It was undoubtedly the turning point.
Beijing was quick to put up a brave face. The Global Times reported: “Sri Lankan Prime Minister Ranil Wickremesinghe has promised continued cooperation with China during his meeting with the Chinese ambassador. …Sri Lanka is willing to further strengthen bilateral pragmatic cooperation in various fields for mutual benefits and win-win results.”
The friendly relations between China and Sri Lanka have withstood the test of time, would have added Wickremesinghe. There is no doubt about that, but things will not be as easy as before for China and Beijing is aware of this.
On January 20, the same Global Times commented: “Observers say this [the result of the elections] poses challenges to the Sino-Sri Lankan ties and particularly to the mega projects planned by the two sides,” admitting: “The Chinese side will suffer heavy losses if the $1.5 billion project that started in September is halted. Given similar cases in Myanmar, this has triggered many concerns domestically.”
Beijing’s mouthpiece concluded: “These uncertainties may prove true …but they are not necessarily subversive for a China-Sri Lanka relationship that is built on a sound practical basis and can transcend the power shift.”
The large number of articles carried by Beijing during the last few days shows China’s nervousness; another piece argues: “Competition between China and India in Sri Lanka is not exclusive or confrontational.”
But the real issue is China’s Maritime Silk Road (MSR) for which Beijing had planned to make Sri Lanka “a shipping hub on the Indian Ocean”.
During a visit to Delhi in February 2013, Chinese Special Representative Yang Jiechi had conveyed to his Indian counterpart, National Security Adviser Shivshankar Menon an invitation for India to join the MSR, Xi Jinping’s new baby.
Officially, the objective of the MSR and its sister project, the New Silk Road were: “To integrate all kinds of ongoing cooperation especially cooperation on connectivity in the spirit of (ancient) silk road.”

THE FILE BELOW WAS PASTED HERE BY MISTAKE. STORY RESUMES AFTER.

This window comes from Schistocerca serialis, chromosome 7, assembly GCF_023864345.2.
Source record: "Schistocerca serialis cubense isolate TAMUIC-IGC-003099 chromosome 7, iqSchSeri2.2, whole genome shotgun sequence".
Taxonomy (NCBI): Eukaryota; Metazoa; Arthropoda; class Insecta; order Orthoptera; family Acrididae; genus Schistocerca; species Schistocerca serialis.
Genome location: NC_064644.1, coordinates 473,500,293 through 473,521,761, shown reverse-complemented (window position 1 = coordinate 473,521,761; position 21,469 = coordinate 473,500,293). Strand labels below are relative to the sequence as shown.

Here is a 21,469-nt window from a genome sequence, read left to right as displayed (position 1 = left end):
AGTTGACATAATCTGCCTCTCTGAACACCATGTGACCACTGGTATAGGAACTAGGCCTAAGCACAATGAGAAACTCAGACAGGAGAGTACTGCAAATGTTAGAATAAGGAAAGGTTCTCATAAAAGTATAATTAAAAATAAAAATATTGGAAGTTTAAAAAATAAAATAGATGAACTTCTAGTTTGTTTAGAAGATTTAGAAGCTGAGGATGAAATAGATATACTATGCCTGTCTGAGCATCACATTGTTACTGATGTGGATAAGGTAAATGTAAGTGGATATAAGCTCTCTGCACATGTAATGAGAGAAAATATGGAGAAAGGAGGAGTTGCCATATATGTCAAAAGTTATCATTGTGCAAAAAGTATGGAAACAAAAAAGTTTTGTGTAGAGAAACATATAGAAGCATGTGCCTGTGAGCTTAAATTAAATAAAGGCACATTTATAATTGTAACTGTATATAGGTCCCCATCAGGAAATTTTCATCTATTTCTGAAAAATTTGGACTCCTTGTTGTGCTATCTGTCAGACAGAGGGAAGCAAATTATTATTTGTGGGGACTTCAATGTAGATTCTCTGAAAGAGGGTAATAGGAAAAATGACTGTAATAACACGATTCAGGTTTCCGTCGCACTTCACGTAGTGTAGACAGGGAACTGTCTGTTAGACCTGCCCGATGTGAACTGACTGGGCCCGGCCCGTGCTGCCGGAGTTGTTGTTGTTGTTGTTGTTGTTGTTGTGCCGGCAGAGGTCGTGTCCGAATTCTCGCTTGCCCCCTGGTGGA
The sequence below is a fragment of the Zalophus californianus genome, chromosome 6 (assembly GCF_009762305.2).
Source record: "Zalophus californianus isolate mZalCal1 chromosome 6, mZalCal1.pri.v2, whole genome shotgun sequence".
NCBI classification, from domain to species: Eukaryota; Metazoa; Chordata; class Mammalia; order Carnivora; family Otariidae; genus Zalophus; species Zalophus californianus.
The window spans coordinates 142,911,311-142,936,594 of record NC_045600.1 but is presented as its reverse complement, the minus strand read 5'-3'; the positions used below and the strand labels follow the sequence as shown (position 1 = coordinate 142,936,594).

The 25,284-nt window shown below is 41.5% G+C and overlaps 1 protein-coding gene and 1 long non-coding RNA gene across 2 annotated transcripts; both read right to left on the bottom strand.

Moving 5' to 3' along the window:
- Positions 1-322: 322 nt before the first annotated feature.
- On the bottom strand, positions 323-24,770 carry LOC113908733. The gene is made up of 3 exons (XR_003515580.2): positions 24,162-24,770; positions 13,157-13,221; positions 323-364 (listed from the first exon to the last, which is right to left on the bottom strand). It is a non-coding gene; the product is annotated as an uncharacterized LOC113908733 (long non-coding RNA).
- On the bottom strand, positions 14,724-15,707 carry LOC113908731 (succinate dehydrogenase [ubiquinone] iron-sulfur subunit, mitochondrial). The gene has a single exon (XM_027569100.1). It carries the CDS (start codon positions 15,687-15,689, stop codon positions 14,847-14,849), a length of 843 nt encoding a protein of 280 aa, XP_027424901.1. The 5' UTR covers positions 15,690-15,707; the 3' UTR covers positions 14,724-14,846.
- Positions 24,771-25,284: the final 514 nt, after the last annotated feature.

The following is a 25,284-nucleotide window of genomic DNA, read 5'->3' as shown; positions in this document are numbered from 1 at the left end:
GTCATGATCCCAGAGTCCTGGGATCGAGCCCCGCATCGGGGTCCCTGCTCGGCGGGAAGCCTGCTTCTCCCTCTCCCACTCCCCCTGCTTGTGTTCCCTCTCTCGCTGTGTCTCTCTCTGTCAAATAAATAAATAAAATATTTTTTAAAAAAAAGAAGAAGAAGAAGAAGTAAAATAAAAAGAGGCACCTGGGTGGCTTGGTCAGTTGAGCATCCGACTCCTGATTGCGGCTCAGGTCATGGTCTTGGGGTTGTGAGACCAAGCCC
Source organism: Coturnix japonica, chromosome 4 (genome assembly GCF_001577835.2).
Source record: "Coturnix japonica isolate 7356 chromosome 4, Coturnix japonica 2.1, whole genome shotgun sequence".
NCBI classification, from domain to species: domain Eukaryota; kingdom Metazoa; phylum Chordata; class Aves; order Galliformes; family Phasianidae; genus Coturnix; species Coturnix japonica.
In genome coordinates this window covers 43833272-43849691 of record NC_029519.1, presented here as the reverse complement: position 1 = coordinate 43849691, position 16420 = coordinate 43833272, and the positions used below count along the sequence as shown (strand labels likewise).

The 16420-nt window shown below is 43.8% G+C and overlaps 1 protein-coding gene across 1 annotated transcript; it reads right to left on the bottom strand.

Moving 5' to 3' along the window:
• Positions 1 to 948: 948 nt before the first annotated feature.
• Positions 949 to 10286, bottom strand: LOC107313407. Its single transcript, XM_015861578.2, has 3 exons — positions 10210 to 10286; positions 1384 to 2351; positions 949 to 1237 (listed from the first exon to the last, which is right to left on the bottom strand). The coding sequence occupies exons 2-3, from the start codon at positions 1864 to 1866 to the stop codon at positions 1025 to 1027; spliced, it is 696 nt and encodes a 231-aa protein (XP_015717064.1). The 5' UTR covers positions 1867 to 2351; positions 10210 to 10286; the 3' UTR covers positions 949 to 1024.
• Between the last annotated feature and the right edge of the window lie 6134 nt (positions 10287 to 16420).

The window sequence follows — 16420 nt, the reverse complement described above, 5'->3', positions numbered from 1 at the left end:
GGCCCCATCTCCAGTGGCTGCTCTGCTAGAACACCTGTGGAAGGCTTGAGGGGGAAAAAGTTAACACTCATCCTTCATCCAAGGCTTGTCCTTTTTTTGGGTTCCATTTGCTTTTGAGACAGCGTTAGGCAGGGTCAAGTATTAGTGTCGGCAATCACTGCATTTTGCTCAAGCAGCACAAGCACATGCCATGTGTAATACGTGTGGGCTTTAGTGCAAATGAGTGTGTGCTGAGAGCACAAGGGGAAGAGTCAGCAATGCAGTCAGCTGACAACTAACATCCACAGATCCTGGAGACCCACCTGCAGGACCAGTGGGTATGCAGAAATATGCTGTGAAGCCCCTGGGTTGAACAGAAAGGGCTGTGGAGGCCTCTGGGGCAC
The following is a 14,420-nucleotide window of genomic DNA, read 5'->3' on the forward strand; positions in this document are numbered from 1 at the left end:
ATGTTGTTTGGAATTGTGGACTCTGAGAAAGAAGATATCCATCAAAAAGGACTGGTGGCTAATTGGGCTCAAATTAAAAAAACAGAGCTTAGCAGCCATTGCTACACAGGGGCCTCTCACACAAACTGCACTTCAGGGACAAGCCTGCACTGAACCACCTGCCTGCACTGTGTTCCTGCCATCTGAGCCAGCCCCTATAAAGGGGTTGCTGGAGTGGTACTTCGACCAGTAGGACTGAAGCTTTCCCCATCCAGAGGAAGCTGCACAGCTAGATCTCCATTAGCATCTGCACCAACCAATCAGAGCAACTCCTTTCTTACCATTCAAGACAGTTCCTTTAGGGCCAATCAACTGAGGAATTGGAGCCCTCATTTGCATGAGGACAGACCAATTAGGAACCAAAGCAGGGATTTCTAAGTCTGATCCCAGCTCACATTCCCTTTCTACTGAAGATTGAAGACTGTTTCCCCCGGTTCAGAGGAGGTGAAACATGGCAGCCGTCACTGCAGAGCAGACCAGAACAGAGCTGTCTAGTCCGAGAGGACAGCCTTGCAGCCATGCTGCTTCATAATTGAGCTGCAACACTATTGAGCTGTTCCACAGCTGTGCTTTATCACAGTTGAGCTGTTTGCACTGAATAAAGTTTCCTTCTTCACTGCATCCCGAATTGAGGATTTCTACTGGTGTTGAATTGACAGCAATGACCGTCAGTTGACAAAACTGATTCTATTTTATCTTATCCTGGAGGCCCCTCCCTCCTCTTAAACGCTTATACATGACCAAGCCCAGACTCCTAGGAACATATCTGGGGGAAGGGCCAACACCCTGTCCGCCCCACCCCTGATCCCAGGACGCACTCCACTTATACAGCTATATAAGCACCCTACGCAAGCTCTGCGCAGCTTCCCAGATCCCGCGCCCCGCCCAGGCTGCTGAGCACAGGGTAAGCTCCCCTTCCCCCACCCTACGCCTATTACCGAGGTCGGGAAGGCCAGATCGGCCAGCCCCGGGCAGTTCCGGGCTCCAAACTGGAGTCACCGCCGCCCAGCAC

Though it was not said openly, the MSR was clearly a tool to counter the influence of India and the United States in Asia.
For Delhi, the MSR was a ‘soft’ scheme hiding a far more assertive action: the establishment of a broad network of Chinese military bases and commercial facilities along important sea lines of communication extending from the Chinese mainland to Africa. India was (and is) seriously concerned by the strategic bases in Pakistan, Sri Lanka, Myanmar, Bangladesh and the Maldives.
Interestingly, The Global Times commented: “As to whether China has been too aggressive in pushing investment in Sri Lanka, the answer will lie in the development of the bilateral relationship in future years. As long as political development in Colombo is logical, China's investment will not be in vain.”
Beijing is aware of the new tilt towards Delhi; yet in another article, The Global Times asserts: “India is a proud nation, competitive and unwilling to lag behind. So it is eager to challenge China in every aspect, from aerospace, military force, to economic strength,” adding that “democracy, which the nation is so proud of, has become a burden for development. For example, building a railway in India takes much more time than it does in China.”
It may be true, but democracy has spoken in Sri Lanka, and the years to come will hopefully witness a more balanced approach from Colombo towards India.
Though it may take time, let us hope that a similar outcome will one day happen in Nepal.